List of EEOC Offices in New Hampshire

If you live in New Hampshire and want to file a discrimination claim against your employer, you need to contact the Equal Employment Opportunity Commission (EEOC) office located in Boston, Massachusetts.

New Hampshire does not have an EEOC office. According to EEOC rules, workers that want to file a discrimination complaint need to contact the nearest EEOC office, even if it is located out of state.

Although the Coronavirus pandemic has prevented New Hampshire workers from visiting the Massachusetts EEOC office, the length of the drive into Boston is reason enough to take advantage of the EEOC public portal to schedule a telephone interview.

How many days do you have to contact the EEOC office? The answer is 180 days after the last act of discrimination, although in some cases, a New Hampshire worker can request an additional 120 days to contact the Massachusetts EEOC office.

What Does the EEOC Do?

The EEOC enforces every federal discrimination law by first conducting thorough investigations, and then reviewing evidence to determine whether a worker has a valid claim.

At the heart of federal discrimination law is the Civil rights Act of 1964, which outlaws discrimination based on a large number of criteria.

  • Race
  • Gender
  • National Origin
  • Sex
  • Religion
  • Disability

EEOC also has the legal power to enforce an age discrimination law that was not part of the Civil Rights Act of 1964. Additional anti-discrimination statutes enforced by the EEOC concern sick and family law enacted at the federal level. The EEOC not only protects the right of workers, but the federal agency also protects the rights of job applicants.

Where to File an EEOC Claim in New Hampshire

JFK Federal Building

  • 15 New Sudbury Street, Room 475
  • Boston, MA 02203-0506
  • Office Hours: M-F 8:30 AM-5:00 PM
  • Phone: 617-565-3200 
  • Director: Feng K. An
  • Regional Attorney: Jeffrey Burstein

New Hampshire Employment Laws

New Hampshire is considered by many legal scholars to have some of the toughest employment laws in the United States. The New Hampshire Law Against Discrimination makes it unlawful for employers to discriminate based on criteria such as age, sex, race, and national origin.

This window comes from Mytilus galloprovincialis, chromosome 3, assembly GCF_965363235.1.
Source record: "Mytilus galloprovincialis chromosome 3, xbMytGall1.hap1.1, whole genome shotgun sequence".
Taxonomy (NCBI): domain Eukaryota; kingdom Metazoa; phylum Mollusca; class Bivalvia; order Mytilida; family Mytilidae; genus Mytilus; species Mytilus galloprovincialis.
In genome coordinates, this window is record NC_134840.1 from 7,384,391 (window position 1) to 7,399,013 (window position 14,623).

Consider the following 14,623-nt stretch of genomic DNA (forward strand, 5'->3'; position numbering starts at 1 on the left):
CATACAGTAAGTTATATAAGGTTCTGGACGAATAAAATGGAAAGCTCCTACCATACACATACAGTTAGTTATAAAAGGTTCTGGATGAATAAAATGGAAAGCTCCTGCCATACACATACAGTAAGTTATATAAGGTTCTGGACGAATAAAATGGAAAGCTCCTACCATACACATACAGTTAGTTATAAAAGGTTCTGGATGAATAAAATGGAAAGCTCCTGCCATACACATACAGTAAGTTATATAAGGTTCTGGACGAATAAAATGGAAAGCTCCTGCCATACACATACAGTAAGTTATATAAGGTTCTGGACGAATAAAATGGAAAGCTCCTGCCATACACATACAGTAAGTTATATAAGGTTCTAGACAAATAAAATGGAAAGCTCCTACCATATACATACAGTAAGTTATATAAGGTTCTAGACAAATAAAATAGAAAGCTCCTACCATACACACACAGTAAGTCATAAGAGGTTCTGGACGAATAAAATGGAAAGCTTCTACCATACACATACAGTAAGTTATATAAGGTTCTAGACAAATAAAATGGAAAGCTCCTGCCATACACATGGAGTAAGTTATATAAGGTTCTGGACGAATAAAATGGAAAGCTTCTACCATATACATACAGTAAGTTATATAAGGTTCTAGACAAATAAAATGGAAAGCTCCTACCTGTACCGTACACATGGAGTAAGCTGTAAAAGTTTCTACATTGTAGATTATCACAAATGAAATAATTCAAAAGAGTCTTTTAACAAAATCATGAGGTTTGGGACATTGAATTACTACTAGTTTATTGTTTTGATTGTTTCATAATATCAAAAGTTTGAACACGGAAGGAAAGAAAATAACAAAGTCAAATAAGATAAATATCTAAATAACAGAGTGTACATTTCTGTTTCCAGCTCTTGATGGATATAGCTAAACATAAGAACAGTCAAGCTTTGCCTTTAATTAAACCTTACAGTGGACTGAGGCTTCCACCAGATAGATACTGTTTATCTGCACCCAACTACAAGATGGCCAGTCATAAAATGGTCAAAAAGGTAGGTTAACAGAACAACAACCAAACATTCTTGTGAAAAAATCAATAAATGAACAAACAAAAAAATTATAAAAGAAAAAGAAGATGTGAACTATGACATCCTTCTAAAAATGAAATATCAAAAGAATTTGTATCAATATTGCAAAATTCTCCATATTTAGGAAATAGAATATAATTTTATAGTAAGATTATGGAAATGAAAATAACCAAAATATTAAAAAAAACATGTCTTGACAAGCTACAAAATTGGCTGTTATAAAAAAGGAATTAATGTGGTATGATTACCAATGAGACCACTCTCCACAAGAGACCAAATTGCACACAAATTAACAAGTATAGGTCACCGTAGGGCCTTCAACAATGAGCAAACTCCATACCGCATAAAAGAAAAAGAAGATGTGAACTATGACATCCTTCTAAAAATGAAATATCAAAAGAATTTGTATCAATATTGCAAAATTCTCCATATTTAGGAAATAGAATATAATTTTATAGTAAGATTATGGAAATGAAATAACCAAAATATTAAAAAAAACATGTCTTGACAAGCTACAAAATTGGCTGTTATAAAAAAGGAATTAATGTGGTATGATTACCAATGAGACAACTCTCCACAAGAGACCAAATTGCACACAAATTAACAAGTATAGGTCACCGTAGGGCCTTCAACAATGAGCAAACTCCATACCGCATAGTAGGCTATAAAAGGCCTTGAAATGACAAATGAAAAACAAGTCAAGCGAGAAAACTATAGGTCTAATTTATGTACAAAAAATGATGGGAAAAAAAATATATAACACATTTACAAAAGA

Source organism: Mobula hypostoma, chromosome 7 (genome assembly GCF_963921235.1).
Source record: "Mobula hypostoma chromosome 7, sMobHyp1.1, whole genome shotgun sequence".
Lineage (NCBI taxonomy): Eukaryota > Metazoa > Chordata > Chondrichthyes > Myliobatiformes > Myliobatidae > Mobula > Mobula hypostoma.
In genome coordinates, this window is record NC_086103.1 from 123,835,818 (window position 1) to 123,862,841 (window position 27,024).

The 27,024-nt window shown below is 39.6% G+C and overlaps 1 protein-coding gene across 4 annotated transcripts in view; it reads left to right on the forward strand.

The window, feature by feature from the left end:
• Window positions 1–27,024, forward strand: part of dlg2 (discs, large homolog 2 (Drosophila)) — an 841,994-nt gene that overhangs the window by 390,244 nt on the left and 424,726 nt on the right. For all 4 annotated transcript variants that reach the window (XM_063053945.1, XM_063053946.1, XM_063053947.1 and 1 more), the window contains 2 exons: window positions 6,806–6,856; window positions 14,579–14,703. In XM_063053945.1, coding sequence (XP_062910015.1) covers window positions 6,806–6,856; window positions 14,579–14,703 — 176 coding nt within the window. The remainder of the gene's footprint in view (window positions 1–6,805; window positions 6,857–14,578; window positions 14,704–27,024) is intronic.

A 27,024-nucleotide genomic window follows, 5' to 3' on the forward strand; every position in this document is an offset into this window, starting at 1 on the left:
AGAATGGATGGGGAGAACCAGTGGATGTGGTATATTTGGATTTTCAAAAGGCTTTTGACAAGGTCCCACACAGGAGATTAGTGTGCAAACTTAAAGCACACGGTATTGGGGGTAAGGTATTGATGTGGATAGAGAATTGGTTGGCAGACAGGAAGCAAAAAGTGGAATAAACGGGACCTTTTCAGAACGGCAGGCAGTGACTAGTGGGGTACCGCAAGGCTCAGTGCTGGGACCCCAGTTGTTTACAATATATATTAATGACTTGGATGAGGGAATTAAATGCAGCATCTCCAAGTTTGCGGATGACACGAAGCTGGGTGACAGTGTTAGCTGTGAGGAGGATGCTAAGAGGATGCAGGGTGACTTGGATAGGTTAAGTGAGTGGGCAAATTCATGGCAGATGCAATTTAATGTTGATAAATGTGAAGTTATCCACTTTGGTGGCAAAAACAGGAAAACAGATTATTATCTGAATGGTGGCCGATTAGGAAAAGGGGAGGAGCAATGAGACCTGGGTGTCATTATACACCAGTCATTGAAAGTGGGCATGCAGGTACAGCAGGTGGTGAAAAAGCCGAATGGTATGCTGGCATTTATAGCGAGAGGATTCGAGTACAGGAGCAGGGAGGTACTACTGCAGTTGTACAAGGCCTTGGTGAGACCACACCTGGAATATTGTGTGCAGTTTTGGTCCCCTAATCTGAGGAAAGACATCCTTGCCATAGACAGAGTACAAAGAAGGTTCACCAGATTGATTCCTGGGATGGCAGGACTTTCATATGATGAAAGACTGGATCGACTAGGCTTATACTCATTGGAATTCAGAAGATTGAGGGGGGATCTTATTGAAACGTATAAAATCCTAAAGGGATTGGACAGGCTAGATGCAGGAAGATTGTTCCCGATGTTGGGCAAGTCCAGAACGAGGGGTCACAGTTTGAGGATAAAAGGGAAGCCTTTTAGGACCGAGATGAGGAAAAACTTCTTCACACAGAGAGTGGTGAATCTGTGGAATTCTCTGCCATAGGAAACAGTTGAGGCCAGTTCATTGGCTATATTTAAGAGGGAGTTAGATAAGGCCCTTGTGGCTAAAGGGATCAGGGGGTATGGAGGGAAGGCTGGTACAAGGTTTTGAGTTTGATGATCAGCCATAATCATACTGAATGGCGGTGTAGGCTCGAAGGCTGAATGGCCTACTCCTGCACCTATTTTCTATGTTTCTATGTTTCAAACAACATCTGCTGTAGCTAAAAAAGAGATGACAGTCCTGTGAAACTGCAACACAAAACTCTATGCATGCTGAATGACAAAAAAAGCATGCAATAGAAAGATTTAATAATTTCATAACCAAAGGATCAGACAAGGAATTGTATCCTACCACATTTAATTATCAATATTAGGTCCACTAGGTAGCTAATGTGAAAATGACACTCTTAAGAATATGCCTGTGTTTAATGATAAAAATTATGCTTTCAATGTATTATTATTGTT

Employers that have fewer than six workers are not legally liable to follow New Hampshire discrimination laws. Other organizations that are exempt from the New Hampshire Law Against Discrimination include non-profits, exclusive social clubs, and religious associations.

New Hampshire law also protects pregnant workers by allowing employees to take time from work for illnesses that are triggered by pregnancy.

Any employer that fails to grant time off for pregnant workers has committed a violation of the New Hampshire Law Against Discrimination.

According to New Hampshire statutes, harassing another employee in the workplace is a crime. For example, it is a misdemeanor to harass an employee by making abusive phone calls or sending threatening emails. The key to proving harassment in the workplace is to save every harassing email.

Getting Help to File an EEOC Claim in New Hampshire

Fighting back against your employer because of discriminatory acts in the workplace can be difficult to do. Your employer might have at least one attorney on the payroll that addresses acts of discrimination.

You should level the legal playing field by contacting an employment attorney. Your lawyer can help you submit convincing evidence of discriminatory acts, as well as negotiate a settlement with the legal team representing your employer.

Additional Resources